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Hurricane Gustav Must Die.

Discussion in 'General' started by PJF, Aug 30, 2008.

  1. Nicole

    Nicole New Member

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    Ok, I don't mean to scare you, Pete........but yes, I looked at pics of Hurricane Katrina a few hours ago and saw not only brick houses that had crumbled, but also a shot of a giant piece of plywood that had come off a window and was flying down the French Quarter at incredible speed. That's gotta smart to get hit with that in the face. Or worse yet, what if a small vehicle takes wind and blows into your house. Or if any massive flooding, all of the bacteria that could be in the water.

    Consider getting out if you can, ok. I see that our Canadian Military has even started to fly there ahead of time to help those who have procrastinated in getting out or are refusing to get out and could be in real trouble.
     
  2. pianolady

    pianolady Monica Hart, Administrator Staff Member Piano Society Artist Trusted Member

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    I second what Brian and Nicole just said. Hold on tight, Pete!!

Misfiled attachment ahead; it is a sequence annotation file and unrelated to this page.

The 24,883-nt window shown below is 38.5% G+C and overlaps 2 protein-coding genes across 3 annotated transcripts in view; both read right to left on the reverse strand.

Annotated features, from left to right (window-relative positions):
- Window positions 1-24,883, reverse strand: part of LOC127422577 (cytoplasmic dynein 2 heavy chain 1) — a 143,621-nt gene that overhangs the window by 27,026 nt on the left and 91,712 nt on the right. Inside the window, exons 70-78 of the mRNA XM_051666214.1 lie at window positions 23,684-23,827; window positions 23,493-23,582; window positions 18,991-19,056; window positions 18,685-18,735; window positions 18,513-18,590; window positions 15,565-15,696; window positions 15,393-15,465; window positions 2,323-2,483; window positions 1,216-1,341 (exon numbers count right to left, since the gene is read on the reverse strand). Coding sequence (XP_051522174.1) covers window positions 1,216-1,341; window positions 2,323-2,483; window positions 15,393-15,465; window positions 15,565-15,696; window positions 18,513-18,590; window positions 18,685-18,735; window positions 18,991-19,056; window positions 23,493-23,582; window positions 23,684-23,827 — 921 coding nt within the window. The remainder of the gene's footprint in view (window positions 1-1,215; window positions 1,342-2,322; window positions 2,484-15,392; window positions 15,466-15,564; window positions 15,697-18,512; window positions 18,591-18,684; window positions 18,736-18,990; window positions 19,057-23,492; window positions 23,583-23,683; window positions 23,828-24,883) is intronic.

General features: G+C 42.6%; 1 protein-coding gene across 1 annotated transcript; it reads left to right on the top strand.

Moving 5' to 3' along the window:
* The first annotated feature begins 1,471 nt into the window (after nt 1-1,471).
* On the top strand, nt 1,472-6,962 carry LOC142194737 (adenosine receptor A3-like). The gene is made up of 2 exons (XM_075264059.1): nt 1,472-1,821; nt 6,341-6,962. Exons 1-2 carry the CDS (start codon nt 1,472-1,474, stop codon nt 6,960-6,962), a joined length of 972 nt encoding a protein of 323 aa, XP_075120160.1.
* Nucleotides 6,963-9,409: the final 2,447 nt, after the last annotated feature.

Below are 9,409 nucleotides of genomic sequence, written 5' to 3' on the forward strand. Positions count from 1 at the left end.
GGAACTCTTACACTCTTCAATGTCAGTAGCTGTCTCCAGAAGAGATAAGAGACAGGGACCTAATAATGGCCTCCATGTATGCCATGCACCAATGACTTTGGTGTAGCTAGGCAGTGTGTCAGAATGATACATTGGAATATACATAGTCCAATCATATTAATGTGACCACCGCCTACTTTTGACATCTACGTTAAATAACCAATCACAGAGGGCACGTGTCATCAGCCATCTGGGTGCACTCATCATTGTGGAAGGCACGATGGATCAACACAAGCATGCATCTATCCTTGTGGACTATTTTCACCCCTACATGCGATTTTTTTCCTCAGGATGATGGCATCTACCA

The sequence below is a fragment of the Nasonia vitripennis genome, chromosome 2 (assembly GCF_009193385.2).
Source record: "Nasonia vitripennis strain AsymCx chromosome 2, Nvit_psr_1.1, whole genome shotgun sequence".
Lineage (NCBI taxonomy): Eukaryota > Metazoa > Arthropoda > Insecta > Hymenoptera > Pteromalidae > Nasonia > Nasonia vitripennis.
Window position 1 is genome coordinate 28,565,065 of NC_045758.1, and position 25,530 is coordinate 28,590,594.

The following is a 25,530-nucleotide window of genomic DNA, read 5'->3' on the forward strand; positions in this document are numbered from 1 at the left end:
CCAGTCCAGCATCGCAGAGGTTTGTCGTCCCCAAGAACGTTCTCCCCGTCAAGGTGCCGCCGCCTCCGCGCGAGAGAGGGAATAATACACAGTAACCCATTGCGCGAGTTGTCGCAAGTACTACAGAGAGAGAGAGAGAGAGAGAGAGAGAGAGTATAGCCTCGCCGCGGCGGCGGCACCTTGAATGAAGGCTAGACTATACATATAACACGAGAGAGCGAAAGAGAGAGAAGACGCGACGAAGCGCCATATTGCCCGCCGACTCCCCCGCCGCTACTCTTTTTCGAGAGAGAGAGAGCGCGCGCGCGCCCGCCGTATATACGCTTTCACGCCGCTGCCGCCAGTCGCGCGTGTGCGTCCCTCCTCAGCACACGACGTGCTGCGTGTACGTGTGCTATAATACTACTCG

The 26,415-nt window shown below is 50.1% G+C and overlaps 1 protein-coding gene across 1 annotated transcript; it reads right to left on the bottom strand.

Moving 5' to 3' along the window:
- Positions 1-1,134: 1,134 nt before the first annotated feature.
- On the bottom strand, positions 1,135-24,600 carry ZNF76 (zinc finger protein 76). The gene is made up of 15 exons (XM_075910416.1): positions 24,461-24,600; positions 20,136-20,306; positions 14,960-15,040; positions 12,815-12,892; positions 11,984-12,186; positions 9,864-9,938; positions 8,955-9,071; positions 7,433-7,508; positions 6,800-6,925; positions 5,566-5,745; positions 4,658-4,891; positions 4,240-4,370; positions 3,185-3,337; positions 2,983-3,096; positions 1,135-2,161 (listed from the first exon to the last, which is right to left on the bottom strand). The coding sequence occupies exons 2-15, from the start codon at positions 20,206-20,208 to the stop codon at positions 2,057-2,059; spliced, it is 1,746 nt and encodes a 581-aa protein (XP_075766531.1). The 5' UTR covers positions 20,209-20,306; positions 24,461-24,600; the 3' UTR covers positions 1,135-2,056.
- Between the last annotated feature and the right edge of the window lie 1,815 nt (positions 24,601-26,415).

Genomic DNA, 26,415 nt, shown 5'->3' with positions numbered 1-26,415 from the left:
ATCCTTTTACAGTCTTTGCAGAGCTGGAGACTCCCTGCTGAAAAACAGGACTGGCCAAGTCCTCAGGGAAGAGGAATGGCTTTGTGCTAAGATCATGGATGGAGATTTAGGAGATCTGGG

3. PJF

    PJF New Member Piano Society Artist

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    HA! B, I didn't mean to stress you out; to tell you the truth, I'm not stressed out, more of a feeling of resolve that I will be uncomfortable for a while, my house is REALLY impervious to flying debris, except the windows and even they are all covered in 2" of plywood attached with 4" screws. The house has a concrete block exterior covered in brick; trust me, I know it will stand up to flying debris. (It was designed with that very thing in mind.)

    I am concerned about the windows; so today, I reinforced the boarding that was already up with a second layer of 1" plywood and about 40 - 4" screws around each frame. On top of the plywood that was already there, I reinforced my large living room window with a solid, vertical row of 2x4's and 6, 5" screws EACH 2x4! That should do a decent job at deflecting things. I know the boarding-up job will stand up to the wind and most flying stuff but there will be projectiles of some kind that may break through. An interior, leeward room will keep me safe. I sure don't look forward to filling in all those screw-holes in my window frames! In retrospect, I should've used a couple layers of sheet metal on top of the plywood; that was my one error.